The Hypnotist Collectors, Worn Out Factory
The members of this local rock four-tet obviously enjoy wallowing in minor-key blues, even if their tempos are upbeat. Rock-country murder ballad “Tale of the White Thief” typifies the sound of this album, with its gritty guitar licks and woeful violin. The other tunes rely on familiar tropes: shanty towns; rambler tales; heartbreak; addiction; the Bible. (self-released)
At Thee Parkside (1600 17th St., San Francisco) on Saturday, Aug. 6. 2 p.m., $12.
Waheed & the Resistance, The Singles — 2011
The name of this group doesn’t exactly scream subtlety, so it’s no surprise that the songs — there are only two of them — are actually protest chants. “Money” is about “corporate slaves,” “credit slaves,” and other unwitting victims of the market-based economy. “What Kinda World” is more of an abstract lament about racial inequity, poverty, and, again, the unfairness of capitalism. Both songs hover on a single chord tone. (Power Surge Recordings)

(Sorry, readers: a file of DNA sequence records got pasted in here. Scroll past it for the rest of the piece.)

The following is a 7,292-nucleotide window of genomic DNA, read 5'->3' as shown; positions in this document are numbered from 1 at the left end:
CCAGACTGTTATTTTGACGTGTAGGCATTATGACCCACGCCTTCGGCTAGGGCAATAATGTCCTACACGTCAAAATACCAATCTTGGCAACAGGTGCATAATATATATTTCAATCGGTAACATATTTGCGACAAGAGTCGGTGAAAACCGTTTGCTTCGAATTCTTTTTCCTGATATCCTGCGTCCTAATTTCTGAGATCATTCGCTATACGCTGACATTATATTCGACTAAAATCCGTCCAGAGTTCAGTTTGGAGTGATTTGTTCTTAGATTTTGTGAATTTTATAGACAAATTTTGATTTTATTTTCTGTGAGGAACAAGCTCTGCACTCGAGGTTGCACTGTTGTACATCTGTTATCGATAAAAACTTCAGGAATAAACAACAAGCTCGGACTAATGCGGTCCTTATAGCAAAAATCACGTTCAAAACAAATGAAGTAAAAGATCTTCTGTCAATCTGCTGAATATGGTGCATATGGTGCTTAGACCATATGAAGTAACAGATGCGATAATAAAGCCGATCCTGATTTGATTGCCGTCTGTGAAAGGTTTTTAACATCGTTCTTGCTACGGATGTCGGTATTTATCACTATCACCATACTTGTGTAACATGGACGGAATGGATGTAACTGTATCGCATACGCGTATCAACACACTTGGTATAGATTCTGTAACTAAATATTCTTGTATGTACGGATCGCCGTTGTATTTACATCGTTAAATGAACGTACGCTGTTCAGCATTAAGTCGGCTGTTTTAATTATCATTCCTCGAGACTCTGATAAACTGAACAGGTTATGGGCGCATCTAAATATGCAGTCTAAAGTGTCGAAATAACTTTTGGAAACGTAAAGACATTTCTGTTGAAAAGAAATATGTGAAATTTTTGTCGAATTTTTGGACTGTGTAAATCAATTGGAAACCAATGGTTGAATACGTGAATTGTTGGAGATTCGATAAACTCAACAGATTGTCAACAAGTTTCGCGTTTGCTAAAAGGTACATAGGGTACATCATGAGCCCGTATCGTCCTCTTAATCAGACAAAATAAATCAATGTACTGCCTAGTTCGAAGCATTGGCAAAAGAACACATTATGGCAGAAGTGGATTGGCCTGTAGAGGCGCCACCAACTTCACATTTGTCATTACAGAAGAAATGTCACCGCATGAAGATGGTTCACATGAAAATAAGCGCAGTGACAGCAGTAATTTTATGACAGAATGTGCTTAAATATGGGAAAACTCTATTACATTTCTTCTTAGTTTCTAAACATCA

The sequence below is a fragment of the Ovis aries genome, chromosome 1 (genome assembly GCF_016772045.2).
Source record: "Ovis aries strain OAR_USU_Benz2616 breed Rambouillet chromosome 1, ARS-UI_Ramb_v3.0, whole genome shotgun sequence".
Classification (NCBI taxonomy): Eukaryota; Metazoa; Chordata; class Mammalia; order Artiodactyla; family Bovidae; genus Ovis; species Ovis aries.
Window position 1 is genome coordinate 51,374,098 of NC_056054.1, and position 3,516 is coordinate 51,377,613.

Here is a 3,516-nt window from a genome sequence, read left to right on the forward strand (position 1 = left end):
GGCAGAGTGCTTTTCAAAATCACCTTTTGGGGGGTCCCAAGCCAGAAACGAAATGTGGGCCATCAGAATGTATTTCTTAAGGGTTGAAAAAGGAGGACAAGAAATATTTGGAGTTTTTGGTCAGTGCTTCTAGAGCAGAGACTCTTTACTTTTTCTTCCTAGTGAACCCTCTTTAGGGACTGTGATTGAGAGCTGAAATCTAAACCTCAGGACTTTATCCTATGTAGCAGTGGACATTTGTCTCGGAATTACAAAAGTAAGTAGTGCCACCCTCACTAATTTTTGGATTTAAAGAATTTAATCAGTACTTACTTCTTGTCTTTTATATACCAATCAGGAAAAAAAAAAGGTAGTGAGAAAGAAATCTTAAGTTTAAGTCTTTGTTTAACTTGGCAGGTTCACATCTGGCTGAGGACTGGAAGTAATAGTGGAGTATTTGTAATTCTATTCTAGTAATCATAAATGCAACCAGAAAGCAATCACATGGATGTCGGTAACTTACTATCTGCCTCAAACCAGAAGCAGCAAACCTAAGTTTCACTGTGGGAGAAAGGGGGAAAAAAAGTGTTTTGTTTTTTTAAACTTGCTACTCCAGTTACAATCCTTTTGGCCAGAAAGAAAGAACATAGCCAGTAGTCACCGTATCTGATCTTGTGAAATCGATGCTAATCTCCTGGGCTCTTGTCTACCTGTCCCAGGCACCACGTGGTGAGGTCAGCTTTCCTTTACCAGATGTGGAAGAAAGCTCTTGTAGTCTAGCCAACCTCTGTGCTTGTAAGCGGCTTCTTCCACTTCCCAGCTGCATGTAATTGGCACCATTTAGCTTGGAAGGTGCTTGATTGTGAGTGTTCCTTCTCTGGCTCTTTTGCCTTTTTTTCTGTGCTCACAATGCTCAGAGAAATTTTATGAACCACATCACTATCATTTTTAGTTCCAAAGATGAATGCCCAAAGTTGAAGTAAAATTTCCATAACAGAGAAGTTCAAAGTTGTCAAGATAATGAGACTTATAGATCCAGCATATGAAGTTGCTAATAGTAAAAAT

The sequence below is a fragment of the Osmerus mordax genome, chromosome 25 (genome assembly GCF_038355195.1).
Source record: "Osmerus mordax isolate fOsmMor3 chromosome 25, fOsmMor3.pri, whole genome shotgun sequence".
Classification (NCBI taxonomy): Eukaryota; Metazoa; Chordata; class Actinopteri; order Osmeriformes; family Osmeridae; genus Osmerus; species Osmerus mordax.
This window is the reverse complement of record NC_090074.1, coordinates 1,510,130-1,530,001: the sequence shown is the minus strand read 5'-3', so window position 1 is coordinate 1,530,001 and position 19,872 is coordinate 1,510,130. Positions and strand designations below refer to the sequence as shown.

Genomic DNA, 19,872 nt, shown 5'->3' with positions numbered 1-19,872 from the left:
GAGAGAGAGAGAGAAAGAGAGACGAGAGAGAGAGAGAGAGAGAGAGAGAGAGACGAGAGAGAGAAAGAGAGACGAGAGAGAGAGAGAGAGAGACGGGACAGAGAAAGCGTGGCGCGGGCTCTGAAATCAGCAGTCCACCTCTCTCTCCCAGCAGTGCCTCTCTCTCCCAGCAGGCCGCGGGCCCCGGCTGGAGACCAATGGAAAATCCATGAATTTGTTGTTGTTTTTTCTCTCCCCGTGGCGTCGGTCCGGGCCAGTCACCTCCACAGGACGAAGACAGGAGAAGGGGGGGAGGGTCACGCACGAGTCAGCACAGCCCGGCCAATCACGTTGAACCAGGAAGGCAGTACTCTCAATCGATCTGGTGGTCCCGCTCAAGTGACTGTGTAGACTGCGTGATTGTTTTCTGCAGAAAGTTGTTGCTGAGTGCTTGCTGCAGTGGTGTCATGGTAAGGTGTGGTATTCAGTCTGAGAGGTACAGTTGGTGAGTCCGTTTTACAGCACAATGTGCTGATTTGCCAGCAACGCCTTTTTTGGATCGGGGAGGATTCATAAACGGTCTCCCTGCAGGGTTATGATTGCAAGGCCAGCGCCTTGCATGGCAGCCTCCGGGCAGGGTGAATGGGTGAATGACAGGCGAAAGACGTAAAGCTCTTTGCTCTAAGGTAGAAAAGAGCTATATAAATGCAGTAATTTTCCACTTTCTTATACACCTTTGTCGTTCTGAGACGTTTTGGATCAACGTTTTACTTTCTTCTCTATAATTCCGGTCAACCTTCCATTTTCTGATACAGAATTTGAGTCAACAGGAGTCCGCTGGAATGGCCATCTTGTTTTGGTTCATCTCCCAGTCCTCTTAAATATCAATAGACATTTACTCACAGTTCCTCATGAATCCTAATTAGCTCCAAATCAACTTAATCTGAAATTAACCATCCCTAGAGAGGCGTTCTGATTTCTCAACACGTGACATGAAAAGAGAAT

Grupo Falso Baiano, Simplicidade: Live at Yoshi’s
There’s no questioning the dexterity of these four musicians. The songs all represent Brazil’s choro tradition (a blend of jazz and African rhythms); many of them require the mandolin and saxophone to play complex melody lines at hair-trigger tempos. Percussionist Ami Molinelli and seven-string guitarist Brian Moran supply the rhythm section. (Massaroca Records)
At Casa Cultura (1901 San Pablo Ave., Berkeley) on Sunday, Aug. 7. 5 p.m., $5.
Edmund Welles, Imagination Lost
Writing and arranging for four bass clarinets is certainly no easy task, particularly if you’re aiming for the full wallop of a rock band. But apparently, no order is too tall for local composer and reeds expert Cornelius Boots, who developed the concept for Edmund Welles in 1996, and spent more than a decade refining it. The group’s new album has bass clarinets alternating on the lead parts, bass lines, and percussion. It includes one doo-wop tune, and some chamber metal. (self-released)